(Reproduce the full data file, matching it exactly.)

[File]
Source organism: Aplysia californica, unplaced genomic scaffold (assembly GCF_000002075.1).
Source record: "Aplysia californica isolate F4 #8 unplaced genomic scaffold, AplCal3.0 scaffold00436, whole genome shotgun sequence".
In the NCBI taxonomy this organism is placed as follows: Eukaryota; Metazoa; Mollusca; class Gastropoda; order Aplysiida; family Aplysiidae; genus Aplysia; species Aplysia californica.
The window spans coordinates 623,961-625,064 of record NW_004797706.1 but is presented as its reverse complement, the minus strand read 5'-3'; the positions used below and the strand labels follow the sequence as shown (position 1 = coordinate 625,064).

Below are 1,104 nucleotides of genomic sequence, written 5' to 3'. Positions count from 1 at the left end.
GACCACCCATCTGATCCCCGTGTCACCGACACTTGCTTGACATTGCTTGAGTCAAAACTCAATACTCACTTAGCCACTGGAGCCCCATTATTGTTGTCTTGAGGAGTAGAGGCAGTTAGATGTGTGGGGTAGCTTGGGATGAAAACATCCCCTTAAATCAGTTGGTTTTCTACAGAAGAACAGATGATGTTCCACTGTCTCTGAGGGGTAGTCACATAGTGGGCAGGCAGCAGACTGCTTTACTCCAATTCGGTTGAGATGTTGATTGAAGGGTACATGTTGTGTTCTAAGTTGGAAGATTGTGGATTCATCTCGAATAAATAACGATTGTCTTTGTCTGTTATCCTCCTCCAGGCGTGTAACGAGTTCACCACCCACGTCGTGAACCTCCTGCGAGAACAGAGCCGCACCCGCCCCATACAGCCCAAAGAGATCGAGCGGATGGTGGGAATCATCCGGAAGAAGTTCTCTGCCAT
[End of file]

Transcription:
Source organism: Aplysia californica, unplaced genomic scaffold (assembly GCF_000002075.1).
Source record: "Aplysia californica isolate F4 #8 unplaced genomic scaffold, AplCal3.0 scaffold00436, whole genome shotgun sequence".
In the NCBI taxonomy this organism is placed as follows: Eukaryota; Metazoa; Mollusca; class Gastropoda; order Aplysiida; family Aplysiidae; genus Aplysia; species Aplysia californica.
The window spans coordinates 623,961-625,064 of record NW_004797706.1 but is presented as its reverse complement, the minus strand read 5'-3'; the positions used below and the strand labels follow the sequence as shown (position 1 = coordinate 625,064).

Below are 1,104 nucleotides of genomic sequence, written 5' to 3'. Positions count from 1 at the left end.
GACCACCCATCTGATCCCCGTGTCACCGACACTTGCTTGACATTGCTTGAGTCAAAACTCAATACTCACTTAGCCACTGGAGCCCCATTATTGTTGTCTTGAGGAGTAGAGGCAGTTAGATGTGTGGGGTAGCTTGGGATGAAAACATCCCCTTAAATCAGTTGGTTTTCTACAGAAGAACAGATGATGTTCCACTGTCTCTGAGGGGTAGTCACATAGTGGGCAGGCAGCAGACTGCTTTACTCCAATTCGGTTGAGATGTTGATTGAAGGGTACATGTTGTGTTCTAAGTTGGAAGATTGTGGATTCATCTCGAATAAATAACGATTGTCTTTGTCTGTTATCCTCCTCCAGGCGTGTAACGAGTTCACCACCCACGTCGTGAACCTCCTGCGAGAACAGAGCCGCACCCGCCCCATACAGCCCAAAGAGATCGAGCGGATGGTGGGAATCATCCGGAAGAAGTTCTCTGCCAT